The Earth spins around its axis. Most of us have reduced this to another abstract, the clock. We can know the time by looking at our watches, again without leaving our windowless room.
I have a lot of discussions with other science teachers that start with "I cannot believe they don't get this..."
And I'm starting to get why they don't get things. My students live in a windowless world, fed through electronic media. Even numbers have lost much of their meaning beyond symbols on a hand-held machine.
If you have no reference beyond your windowless room, you don't have any particular reason to "get" anything unless a penalty or reward is attached to getting it. So we test and test and test some more. And the kids keep not getting it.
I am going to drag my children outside of their windowless rooms. Next year I am starting a phenology project in class.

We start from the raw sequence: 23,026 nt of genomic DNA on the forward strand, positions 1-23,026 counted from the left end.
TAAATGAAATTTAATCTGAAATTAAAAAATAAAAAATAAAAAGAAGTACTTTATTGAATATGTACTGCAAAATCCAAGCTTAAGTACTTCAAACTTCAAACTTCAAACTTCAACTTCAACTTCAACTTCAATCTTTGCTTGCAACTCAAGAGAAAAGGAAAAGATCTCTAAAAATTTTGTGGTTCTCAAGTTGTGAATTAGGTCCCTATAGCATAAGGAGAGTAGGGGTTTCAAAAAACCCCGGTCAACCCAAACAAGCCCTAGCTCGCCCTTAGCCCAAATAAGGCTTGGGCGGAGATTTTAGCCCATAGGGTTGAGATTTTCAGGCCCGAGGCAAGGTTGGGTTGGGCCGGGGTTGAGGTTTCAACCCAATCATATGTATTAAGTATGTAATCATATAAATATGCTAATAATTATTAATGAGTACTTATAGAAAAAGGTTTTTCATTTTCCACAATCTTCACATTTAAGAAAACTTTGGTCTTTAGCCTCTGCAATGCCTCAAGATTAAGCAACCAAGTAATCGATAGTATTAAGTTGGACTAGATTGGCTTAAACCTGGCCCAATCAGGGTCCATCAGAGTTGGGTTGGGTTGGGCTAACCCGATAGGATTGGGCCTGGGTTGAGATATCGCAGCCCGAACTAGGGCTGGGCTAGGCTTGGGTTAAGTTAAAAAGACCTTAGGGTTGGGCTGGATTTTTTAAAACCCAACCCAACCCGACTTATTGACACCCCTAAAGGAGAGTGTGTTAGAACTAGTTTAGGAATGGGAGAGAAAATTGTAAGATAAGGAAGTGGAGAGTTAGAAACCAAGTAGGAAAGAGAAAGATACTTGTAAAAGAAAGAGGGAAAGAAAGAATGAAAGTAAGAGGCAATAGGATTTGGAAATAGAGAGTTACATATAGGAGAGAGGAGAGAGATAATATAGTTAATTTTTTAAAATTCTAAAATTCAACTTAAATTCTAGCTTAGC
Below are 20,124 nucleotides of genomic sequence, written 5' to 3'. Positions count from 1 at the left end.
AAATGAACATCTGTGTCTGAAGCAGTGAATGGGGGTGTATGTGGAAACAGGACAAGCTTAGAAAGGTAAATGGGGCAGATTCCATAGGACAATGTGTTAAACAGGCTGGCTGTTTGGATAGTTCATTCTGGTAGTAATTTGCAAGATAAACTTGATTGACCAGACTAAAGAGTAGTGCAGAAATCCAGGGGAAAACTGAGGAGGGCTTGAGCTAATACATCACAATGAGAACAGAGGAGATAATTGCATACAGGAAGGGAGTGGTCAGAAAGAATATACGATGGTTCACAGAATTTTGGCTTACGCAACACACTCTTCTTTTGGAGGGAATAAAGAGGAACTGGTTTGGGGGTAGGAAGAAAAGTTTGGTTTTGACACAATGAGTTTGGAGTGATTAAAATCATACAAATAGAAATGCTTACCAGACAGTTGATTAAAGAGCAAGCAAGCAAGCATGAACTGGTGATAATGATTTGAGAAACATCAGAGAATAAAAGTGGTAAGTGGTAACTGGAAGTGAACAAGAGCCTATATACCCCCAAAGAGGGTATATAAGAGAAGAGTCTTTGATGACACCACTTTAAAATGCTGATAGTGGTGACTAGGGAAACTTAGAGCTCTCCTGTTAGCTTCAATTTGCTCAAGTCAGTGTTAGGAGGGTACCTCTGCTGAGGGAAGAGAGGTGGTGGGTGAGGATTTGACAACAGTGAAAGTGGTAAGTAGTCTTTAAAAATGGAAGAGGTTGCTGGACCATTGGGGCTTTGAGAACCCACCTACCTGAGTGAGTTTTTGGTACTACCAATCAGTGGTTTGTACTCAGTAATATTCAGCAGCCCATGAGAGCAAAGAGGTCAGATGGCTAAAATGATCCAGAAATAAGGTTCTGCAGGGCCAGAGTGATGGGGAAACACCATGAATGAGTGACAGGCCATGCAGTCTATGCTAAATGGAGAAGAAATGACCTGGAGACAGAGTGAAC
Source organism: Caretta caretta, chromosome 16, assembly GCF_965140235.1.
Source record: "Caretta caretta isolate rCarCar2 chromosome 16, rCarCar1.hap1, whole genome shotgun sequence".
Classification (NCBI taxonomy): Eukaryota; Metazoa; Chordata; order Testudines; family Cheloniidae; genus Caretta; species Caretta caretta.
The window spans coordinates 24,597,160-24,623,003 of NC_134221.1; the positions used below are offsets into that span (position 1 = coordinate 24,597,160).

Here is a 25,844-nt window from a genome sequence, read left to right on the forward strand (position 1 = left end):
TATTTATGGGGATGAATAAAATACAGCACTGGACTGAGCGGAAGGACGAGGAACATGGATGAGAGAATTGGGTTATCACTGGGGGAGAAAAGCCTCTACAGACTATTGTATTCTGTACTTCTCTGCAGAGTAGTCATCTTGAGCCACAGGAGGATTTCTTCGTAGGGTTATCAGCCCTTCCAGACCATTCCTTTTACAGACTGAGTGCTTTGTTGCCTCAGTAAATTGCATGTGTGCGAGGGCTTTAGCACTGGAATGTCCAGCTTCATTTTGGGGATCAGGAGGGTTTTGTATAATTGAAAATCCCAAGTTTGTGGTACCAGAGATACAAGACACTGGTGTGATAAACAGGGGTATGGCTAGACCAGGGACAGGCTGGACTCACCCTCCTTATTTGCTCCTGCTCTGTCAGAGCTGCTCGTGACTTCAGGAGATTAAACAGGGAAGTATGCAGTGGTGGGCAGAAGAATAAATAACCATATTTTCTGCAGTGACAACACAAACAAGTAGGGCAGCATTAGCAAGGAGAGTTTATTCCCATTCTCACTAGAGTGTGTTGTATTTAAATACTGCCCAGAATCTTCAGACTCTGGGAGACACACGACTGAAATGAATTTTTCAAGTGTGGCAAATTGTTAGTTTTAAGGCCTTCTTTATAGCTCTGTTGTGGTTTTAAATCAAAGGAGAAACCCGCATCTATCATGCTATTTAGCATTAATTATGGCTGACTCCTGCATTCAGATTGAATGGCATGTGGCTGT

***Life is not abstract.
First lightning bug two nights ago, a few more last night.
The prickly pears have been blooming for 10 days now.
The croakers will be moving near the jetty's any day now.
Phenology is the study of the periodic cycles in biology--finding the first robin of spring is phenology. Chasing the peak fall foliage in New England is phenology.
Me telling kids that on average lightning bugs start their mating rituals mid-June is abstract, no matter how fancy the projector or the font. Sending them outside each night to find a lightning bug doing its thing reconnects children to the real.
Phenology is old-fashioned observational high school biology. You can do it without knowing anything about macromolecules.
Biology traditionally precedes chemistry and physics in high school because back in the 1890's, that made sense--biology was was a lot easier. High school biology today requires biochemistry, and asking 15 year olds to process macromolecules a year before they have studied chemistry is going to lead to a lot of not getting it.
So I am going back to the 19th century, but I'll add a 21st century twist. We'll start a class blog.